By William K. Black
Quito: April Fools’ Day 2015
The odious New York Times “brand” (DealBook) managed in its lead sentence to show that how complete its pro-CEO banker bias is and how that bias prevents it from getting even the most basic aspects of our recurrent crises correct. The April Fools’ Day article is entitled “S.E.C. Fires Warning Shot About Confidentiality Agreements.”
“A sound that delights regulators and strikes fear in corporations — employees’ blowing the whistle on wrongdoing — is poised to become louder.”
First, corporations are not people and they never feel “fear.” Second, if corporations were capable of emotion, they would be delighted by whistleblowers. Third, the fact that the abject Ben Protess thinks that “blowing the whistle on wrongdoing” “strikes fear” in “corporations” reveals what he thinks of the honesty of corporate CEOs.
Honest CEOs would do everything possible to encourage their employees “to become louder” in “blowing the whistle on wrongdoing” at the corporation. They would be delighted when employees blew the whistle and promptly follow-up and end the wrongdoing.
This obvious fact never passes Protess’ mind – because he expects the CEOs to “fear” the revelations of corporate “wrongdoing” due to the fact that they are leading the wrongdoing. So Protess never asks what we can infer from the fact that many CEOs are rushing to deter and suppress whistleblowers. This also explains the massive industry effort led by CEOs to bar employees under the SEC whistleblowing program from reporting wrongdoing to the SEC. Dishonest CEOs are desperate to ensure that any whistles be blown internally. This allows the CEO to know that his frauds have been discovered and permits him and his defense to destroy incriminating evidence and attempt to deter and discredit the whistleblowers through retaliation and smear campaigns.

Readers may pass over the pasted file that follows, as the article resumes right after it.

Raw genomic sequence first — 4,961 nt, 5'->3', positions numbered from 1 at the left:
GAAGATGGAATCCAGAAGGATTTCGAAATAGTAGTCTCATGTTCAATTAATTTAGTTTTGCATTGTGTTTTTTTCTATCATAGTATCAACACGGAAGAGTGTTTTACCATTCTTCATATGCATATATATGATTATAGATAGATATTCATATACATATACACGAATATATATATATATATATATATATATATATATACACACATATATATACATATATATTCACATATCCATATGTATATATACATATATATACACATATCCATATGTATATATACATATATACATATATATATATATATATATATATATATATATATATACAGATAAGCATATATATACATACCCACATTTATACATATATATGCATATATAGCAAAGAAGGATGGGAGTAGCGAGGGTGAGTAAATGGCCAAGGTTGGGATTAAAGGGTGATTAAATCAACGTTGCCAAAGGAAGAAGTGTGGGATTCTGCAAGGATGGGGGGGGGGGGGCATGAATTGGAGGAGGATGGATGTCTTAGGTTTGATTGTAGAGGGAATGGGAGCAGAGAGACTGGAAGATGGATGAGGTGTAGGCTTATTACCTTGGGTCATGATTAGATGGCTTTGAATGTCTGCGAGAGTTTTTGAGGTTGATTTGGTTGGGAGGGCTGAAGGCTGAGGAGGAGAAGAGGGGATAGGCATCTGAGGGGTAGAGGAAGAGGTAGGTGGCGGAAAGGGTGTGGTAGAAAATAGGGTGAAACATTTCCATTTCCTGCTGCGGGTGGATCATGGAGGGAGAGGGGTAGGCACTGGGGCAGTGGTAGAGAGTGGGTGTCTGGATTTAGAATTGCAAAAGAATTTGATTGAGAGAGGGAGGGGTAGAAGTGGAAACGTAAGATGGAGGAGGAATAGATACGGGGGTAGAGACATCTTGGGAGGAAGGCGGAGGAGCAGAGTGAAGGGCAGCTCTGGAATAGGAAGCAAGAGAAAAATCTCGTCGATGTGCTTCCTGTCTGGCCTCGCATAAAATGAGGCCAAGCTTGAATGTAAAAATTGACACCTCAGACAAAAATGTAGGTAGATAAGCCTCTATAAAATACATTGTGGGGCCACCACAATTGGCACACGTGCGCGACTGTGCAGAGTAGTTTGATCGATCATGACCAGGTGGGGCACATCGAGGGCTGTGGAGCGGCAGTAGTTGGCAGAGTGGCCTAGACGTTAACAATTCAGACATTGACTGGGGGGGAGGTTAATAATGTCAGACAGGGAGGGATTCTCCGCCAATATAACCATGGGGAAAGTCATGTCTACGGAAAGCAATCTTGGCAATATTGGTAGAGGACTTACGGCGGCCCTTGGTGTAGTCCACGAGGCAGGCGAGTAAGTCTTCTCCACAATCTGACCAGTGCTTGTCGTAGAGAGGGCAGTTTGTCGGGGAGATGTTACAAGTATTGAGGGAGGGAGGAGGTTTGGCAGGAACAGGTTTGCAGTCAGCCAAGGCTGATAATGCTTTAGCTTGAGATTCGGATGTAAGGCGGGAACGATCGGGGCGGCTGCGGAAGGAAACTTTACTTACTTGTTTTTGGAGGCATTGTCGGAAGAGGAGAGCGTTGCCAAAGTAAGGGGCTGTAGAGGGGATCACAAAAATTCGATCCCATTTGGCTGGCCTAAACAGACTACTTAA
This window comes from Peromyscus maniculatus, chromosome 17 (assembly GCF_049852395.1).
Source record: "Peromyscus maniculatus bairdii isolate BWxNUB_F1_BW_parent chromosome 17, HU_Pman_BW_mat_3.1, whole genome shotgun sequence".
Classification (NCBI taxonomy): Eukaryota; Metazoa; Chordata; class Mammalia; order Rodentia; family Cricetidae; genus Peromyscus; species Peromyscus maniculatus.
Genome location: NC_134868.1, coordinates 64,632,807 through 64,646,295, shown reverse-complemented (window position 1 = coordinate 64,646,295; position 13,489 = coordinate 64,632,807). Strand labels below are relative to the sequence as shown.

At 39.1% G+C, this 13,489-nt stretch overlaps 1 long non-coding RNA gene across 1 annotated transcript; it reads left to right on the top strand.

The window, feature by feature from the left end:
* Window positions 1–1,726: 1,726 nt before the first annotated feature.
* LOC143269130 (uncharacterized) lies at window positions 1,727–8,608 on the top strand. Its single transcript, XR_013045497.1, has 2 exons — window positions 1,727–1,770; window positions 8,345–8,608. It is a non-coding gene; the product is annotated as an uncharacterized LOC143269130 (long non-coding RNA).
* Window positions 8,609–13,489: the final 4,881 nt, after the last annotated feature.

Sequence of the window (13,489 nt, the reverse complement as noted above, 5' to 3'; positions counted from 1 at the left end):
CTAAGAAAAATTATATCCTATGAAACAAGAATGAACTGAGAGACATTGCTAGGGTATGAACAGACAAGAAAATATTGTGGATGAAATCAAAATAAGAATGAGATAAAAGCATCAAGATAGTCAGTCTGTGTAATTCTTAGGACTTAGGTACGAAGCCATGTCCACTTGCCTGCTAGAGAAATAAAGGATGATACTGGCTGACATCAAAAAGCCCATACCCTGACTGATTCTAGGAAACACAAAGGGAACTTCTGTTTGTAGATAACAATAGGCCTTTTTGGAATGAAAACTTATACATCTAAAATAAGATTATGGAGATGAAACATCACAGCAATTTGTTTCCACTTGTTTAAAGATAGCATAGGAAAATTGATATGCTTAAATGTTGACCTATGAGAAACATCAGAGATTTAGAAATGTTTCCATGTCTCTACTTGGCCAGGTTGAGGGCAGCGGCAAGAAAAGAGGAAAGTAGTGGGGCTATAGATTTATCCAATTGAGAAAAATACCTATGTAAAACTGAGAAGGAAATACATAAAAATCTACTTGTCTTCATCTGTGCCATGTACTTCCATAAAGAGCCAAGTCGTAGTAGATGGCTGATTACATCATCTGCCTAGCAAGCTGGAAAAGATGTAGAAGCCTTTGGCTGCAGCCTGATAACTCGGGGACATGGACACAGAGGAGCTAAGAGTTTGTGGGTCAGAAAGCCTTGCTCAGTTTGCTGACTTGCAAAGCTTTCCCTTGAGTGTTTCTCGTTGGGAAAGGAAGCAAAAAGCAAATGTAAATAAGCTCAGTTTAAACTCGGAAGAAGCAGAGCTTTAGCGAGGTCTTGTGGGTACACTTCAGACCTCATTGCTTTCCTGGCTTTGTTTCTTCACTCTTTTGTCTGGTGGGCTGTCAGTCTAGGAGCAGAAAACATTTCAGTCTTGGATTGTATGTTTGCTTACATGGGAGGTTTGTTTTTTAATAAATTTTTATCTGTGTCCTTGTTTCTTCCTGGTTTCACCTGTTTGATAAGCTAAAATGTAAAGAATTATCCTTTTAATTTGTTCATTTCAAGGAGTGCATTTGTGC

Securities frauds are led overwhelmingly by the CEO and CFO, as COSO reported. COSO (aka “Treadway”) is dominated by professionals who are pro-corporate and pro-top tier audit firm. This makes it findings in its 2010 report particularly damning.
“COSO sponsored this study, Fraudulent Financial Reporting: 1998-2007, to provide a comprehensive analysis of fraudulent financial reporting occurrences investigated by the U.S. Securities and Exchange Commission (SEC) between January 1998 and December 2007. This study updates our understanding of fraud since COSO’s 1999 issuance of Fraudulent Financial Reporting: 1987-1997. Some of the more critical findings of the present study are:
There were 347 alleged cases of public company fraudulent financial reporting from 1998 to 2007, versus 294 cases from 1987 to 1997. Consistent with the high-profile frauds at Enron, WorldCom, etc., the dollar magnitude of fraudulent financial reporting soared in the last decade, with total cumulative misstatement or misappropriation of nearly $120 billion across 300 fraud cases with available information (mean of nearly $400 million per case). This compares to a mean of $25 million per sample fraud in COSO’s 1999 study. While the largest frauds of the early 2000s skewed the 1998-2007 total and mean cumulative misstatement or misappropriation upward, the median fraud of $12.05 million in the present study also was nearly three times larger than the median fraud of $4.1 million in the 1999 COSO study.
The SEC named the CEO and/or CFO for some level of involvement in 89 percent of the fraud cases, up from 83 percent of cases in 1987-1997. Within two years of the completion of the SEC’s investigation, about 20 percent of CEOs/CFOs had been indicted and over 60 percent of those indicted were convicted.”
We, of course, did not learn the lessons of the Enron-era epidemics of accounting control fraud. While there was a brief flurry of regulation (SOX) and prosecutions, by 2003, the global financial regulatory “race to the bottom” super-charged the three “de’s” – deregulation, desupervision, and de facto decriminalization. This, along with perverse executive and professional compensation and the death of true financial partnerships created the criminogenic environments that produced the three most destructive financial fraud epidemics that drove the financial crisis.
If corporations could feel “fear” their principal fear would be “looting” by their two senior officers because they would know that they had no meaningful protections against being looted by their controlling officers. Only regulators and whistleblowers can protect the corporation from fraudulent controlling officers. So DealBook got its article on whistleblowing 180 degrees wrong.
Great point and posting, Prof. Black.
Might we humbly suggest that the second “de” be “dereliction” — as in dereliction of duty to supervise, etc …?